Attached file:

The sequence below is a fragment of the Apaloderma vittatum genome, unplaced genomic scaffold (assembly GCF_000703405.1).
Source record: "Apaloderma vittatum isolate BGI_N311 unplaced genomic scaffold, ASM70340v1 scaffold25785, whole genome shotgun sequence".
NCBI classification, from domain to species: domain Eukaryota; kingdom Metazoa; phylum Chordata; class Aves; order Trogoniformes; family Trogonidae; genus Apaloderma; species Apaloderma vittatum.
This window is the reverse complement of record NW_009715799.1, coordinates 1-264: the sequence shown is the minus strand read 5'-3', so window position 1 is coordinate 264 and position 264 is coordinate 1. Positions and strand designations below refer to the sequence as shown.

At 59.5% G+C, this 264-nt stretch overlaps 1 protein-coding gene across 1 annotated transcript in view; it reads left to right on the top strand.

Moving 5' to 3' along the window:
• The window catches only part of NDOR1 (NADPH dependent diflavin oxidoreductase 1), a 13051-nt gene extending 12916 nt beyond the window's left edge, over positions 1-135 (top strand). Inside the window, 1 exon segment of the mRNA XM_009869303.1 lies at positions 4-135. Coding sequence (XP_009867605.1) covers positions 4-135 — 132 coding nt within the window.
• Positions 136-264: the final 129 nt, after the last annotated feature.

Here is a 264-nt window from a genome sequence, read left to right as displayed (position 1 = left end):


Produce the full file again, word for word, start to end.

The sequence below is a fragment of the Apaloderma vittatum genome, unplaced genomic scaffold (assembly GCF_000703405.1).
Source record: "Apaloderma vittatum isolate BGI_N311 unplaced genomic scaffold, ASM70340v1 scaffold25785, whole genome shotgun sequence".
NCBI classification, from domain to species: domain Eukaryota; kingdom Metazoa; phylum Chordata; class Aves; order Trogoniformes; family Trogonidae; genus Apaloderma; species Apaloderma vittatum.
This window is the reverse complement of record NW_009715799.1, coordinates 1-264: the sequence shown is the minus strand read 5'-3', so window position 1 is coordinate 264 and position 264 is coordinate 1. Positions and strand designations below refer to the sequence as shown.

At 59.5% G+C, this 264-nt stretch overlaps 1 protein-coding gene across 1 annotated transcript in view; it reads left to right on the top strand.

Moving 5' to 3' along the window:
• The window catches only part of NDOR1 (NADPH dependent diflavin oxidoreductase 1), a 13051-nt gene extending 12916 nt beyond the window's left edge, over positions 1-135 (top strand). Inside the window, 1 exon segment of the mRNA XM_009869303.1 lies at positions 4-135. Coding sequence (XP_009867605.1) covers positions 4-135 — 132 coding nt within the window.
• Positions 136-264: the final 129 nt, after the last annotated feature.

Here is a 264-nt window from a genome sequence, read left to right as displayed (position 1 = left end):